After the annexation, Japan set out to repress Korean traditions and culture, and to develop and implement policies primarily for the Japanese benefit. Its officials constructed European-styled transport and communication networks across the nation in order to extract resources and labor. This infrastructure was mostly destroyed later during the Korean War. The banking system was consolidated and the Korean currency abolished. The Japanese removed the Joseon hierarchy, destroyed much of the Gyeongbokgung palace, and replaced it with the government office building.
After Emperor Gojong died in January 1919, with rumors of poisoning, independence rallies against Japanese invaders took place nationwide on 1 March 1919 (the March 1st Movement). This movement was suppressed by force and about 7,000 persons were killed by Japanese soldiers and police. An estimated 2 million people took part in peaceful, pro-liberation rallies, although Japanese records claim participation of less than half million. This movement was partly inspired by United States President Woodrow Wilson's speech of 1919, declaring support for right of self-determination and an end to colonial rule after World War I. No comment was made by Wilson on Korean independence. A pro-Japan faction in the USA sought trade inroads into China through the Korean peninsula.
The Provisional Government of the Republic of Korea was established in Shanghai, China, in the aftermath of the March 1 Movement, which coordinated the Liberation effort and resistance against Japanese control. Some of the achievements of the Provisional Government include the Battle of Chingshanli of 1920 and the ambush of Japanese Military Leadership in China in 1932. The Provisional Government is considered to be the de jure government of the Korean people between 1919 and 1948. Its legitimacy is enshrined in the preamble to the constitution of the Republic of Korea.
Continued anti-Japanese uprisings, such as the nationwide uprising of students in November 1929, led to the Japanese strengthening their military rule in 1931. After the outbreaks of the Sino-Japanese War in 1937 and World War II, Japan attempted to destroy Korea as a nation. The continuance of Korean culture itself began to be illegal. Worship at Japanese Shinto shrines was made compulsory.
The school curriculum was radically modified to eliminate teaching in the Korean language and history. The Korean language was banned, Koreans were forced to adopt Japanese names, and newspapers were prohibited from publishing in Korean. Numerous Korean cultural artifacts were destroyed or taken to Japan. According to an investigation by the South Korean government, 75,311 cultural assets were taken from Korea.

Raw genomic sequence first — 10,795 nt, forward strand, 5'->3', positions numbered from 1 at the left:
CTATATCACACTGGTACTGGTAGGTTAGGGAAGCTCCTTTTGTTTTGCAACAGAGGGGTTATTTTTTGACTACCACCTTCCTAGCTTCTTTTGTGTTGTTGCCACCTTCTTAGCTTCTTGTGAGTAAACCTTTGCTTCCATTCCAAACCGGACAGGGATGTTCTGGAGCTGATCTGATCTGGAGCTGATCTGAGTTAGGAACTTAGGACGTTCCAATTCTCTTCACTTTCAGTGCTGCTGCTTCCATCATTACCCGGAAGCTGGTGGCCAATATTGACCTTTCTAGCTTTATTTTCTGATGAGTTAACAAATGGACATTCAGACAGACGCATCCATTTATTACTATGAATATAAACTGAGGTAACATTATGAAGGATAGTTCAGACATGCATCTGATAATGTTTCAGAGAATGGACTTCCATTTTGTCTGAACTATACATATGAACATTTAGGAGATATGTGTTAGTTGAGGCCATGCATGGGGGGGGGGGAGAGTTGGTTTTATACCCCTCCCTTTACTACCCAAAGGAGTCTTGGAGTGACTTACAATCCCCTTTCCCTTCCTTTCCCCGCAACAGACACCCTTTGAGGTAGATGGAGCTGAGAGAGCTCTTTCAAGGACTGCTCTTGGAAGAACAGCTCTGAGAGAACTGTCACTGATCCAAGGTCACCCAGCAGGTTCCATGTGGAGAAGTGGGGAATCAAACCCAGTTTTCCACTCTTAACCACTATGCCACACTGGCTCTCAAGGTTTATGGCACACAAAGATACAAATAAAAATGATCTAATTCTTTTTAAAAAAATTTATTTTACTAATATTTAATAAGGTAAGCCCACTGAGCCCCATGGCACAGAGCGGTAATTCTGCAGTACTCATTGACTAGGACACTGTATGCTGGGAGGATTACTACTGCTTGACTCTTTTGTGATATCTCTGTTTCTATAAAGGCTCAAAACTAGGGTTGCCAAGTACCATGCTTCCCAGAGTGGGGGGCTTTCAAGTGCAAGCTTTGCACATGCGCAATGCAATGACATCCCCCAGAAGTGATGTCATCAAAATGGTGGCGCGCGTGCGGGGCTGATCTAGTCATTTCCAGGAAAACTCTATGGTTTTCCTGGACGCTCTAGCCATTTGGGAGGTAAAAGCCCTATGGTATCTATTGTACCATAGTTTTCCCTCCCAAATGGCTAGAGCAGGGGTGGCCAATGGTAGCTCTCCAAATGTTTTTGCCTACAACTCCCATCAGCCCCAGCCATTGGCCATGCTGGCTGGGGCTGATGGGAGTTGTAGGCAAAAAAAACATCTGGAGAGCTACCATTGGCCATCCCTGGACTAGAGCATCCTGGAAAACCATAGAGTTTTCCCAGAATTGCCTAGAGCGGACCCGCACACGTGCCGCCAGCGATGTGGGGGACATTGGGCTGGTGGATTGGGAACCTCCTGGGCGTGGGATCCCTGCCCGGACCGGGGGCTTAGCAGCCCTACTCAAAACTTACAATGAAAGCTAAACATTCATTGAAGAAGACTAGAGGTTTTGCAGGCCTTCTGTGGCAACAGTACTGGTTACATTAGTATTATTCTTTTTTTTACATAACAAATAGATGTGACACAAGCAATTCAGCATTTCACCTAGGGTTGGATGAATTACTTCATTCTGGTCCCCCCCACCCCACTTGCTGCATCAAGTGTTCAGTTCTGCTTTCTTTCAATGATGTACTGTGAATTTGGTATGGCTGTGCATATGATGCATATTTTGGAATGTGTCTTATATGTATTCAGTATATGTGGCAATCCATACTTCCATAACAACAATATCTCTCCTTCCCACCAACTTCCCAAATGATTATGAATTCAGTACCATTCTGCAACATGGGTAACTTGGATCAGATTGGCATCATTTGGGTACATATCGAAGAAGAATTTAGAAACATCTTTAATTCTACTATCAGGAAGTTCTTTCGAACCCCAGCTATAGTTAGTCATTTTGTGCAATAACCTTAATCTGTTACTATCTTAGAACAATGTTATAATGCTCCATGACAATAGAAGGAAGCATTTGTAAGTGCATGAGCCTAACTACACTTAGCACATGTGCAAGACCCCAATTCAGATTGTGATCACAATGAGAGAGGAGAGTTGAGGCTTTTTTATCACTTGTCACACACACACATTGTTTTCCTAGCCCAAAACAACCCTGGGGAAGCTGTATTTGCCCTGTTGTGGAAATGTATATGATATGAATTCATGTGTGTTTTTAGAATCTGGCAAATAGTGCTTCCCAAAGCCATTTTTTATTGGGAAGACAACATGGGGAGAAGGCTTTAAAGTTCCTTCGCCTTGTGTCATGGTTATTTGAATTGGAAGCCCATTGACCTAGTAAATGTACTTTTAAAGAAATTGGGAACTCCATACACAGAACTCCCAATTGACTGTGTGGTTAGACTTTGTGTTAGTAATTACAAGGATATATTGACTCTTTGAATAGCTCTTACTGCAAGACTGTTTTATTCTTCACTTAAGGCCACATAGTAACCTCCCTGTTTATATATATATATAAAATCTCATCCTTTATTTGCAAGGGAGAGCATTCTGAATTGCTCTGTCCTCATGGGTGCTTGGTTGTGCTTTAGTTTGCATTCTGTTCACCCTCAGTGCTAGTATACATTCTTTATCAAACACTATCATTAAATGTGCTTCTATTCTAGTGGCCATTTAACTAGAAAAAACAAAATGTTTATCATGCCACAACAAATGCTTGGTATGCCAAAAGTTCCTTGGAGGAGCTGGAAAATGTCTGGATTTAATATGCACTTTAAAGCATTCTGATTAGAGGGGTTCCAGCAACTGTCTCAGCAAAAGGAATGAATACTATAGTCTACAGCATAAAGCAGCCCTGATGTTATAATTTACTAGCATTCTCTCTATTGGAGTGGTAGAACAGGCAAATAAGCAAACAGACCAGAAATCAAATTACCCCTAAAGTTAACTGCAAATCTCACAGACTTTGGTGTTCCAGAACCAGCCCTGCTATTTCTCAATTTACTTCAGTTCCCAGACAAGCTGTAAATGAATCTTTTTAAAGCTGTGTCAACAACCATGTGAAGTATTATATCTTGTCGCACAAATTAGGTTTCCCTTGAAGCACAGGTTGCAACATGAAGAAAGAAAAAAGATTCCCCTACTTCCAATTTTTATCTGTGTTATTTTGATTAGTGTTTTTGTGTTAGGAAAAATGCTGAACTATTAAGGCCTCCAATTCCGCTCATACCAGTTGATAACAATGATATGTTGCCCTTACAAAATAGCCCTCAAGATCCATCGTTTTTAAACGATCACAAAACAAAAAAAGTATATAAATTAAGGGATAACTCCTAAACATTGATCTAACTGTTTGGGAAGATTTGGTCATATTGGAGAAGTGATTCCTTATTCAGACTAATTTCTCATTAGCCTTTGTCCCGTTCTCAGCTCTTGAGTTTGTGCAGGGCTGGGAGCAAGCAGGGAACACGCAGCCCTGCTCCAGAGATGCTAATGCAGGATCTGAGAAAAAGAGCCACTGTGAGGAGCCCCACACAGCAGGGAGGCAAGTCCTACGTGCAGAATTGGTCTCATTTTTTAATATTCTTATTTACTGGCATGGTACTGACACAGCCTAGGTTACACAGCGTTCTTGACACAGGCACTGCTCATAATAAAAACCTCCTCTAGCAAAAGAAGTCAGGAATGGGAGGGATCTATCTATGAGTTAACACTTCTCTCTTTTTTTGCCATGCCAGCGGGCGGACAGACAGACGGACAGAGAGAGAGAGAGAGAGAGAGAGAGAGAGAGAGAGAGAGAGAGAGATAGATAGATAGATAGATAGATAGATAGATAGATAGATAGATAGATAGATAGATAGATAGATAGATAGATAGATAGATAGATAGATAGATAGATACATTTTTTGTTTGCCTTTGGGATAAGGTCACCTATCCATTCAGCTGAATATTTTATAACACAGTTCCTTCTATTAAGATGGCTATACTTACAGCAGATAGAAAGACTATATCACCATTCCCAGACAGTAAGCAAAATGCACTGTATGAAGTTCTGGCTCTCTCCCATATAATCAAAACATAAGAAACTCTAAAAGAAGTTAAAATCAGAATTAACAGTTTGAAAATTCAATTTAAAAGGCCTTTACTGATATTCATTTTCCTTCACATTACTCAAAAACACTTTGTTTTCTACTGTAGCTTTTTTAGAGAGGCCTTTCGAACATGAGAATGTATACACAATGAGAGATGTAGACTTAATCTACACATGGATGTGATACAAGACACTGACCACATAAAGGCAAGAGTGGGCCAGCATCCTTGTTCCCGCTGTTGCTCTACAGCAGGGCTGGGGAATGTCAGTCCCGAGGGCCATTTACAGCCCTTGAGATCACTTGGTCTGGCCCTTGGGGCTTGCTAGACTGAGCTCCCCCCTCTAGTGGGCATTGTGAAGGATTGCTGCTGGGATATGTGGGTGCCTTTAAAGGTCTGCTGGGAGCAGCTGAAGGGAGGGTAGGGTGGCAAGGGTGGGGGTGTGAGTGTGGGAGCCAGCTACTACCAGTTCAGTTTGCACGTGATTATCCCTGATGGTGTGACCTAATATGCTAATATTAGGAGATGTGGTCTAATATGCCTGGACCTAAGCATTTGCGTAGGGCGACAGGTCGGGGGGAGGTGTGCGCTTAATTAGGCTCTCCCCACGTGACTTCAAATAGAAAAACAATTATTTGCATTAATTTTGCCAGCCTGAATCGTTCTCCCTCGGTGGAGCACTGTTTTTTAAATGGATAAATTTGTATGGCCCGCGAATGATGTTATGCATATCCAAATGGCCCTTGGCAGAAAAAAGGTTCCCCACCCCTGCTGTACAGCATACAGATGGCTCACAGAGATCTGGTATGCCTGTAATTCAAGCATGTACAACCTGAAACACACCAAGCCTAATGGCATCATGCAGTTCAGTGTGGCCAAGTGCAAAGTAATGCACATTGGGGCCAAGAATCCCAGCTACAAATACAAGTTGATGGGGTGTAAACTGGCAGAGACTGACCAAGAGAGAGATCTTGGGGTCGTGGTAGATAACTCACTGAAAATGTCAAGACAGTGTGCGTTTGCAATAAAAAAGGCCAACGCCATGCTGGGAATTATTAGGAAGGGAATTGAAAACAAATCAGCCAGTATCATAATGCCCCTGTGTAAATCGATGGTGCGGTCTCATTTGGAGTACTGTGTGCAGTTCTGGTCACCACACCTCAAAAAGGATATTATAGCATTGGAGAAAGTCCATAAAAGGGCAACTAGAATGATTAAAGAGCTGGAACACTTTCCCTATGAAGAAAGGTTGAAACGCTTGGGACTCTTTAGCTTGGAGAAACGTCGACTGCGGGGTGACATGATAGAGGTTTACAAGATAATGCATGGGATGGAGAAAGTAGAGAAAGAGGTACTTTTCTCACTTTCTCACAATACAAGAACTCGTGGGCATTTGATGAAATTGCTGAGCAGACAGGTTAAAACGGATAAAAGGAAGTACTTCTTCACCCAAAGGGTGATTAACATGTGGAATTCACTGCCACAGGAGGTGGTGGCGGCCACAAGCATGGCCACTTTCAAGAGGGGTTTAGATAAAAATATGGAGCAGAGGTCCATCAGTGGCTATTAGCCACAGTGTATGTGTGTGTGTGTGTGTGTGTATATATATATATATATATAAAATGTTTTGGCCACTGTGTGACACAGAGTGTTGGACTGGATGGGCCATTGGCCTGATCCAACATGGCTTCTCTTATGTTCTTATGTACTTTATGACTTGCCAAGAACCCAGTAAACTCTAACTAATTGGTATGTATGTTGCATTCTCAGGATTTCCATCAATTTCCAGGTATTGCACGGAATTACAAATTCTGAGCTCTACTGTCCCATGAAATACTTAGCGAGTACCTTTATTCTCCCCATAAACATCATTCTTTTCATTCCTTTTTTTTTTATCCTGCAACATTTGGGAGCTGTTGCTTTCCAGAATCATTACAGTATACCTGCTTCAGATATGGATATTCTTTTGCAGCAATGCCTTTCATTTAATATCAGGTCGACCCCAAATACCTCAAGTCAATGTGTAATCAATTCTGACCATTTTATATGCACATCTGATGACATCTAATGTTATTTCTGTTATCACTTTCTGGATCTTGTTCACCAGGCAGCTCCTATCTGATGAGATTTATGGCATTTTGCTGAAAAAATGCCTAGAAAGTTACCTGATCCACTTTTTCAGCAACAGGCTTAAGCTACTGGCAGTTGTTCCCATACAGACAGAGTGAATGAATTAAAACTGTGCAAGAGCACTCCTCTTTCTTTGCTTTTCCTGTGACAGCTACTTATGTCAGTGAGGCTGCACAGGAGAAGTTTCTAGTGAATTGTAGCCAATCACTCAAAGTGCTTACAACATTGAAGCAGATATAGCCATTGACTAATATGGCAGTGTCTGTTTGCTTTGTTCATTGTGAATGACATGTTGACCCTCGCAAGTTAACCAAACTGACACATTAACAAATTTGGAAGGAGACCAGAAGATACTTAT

Some Koreans left the Korean peninsula to exile in Manchuria and Primorsky Krai. Koreans in Manchuria formed resistance groups known as Dongnipgun (Liberation Army); they would travel in and out of the Sino-Korean border, fighting guerrilla warfare with Japanese forces. Some of them would group together in the 1940s as the Korean Liberation Army, which took part in allied action in China and parts of South East Asia. Tens of thousands of Koreans also joined the Peoples Liberation Army and the National Revolutionary Army.
The expulsion of the Japanese in 1945 removed practically all the administrative and technical expertise. While the Japanese only comprised 2.6 percent of the population in 1944 they were an urban elite. The largest 50 cities contained 71 percent of the Japanese but only 12 percent of the Koreans. They largely dominated the ranks of the well-educated occupations. Meanwhile 71 percent of the Koreans were on farms.
During World War II, Koreans at home joined or were forced to support the Japanese war effort. Hundreds of thousands of men were conscripted into Japan's military. Around 200,000 girls and women, many from China and Korea, were forced into sexual slavery for Japanese soldiers, with the euphemism "comfort women".
Religion and ideologyEdit
Korean nationalist historiography, centered on minjok, an ethnically or racially defined Korean nation, emerged in the early twentieth century among Korean intellectuals who wanted to foster national consciousness to achieve Korean independence from Japanese domination. Its first proponent was journalist and independence activist Shin Chaeho (1880–1936). In his polemical New Reading of History (Doksa Sillon), which was published in 1908 three years after Korea became a Japanese protectorate, Shin proclaimed that Korean history was the history of the Korean minjok, a distinct race descended from the god Dangun that had once controlled not only the Korean peninsula but also large parts of Manchuria. Shin and other Korean intellectuals like Park Eun-sik (1859–1925) and Choe Nam-seon (1890–1957) continued to develop these themes in the 1910s and 1920s. They rejected two prior ways of representing the past: the Neo-Confucian historiography of Joseon Korea's scholar-bureaucrats, which they blamed for perpetuating a servile worldview centered around China, and Japanese colonial historiography, which portrayed Korea as historically dependent and culturally backward. The work of these prewar nationalist historians has shaped postwar historiography in both North and South Korea. Despite ideological differences between the two regimes, the dominant historiography in both countries since the 1960s has continued to reflect nationalist themes, and this common historical outlook is the basis for talks about Korean unification.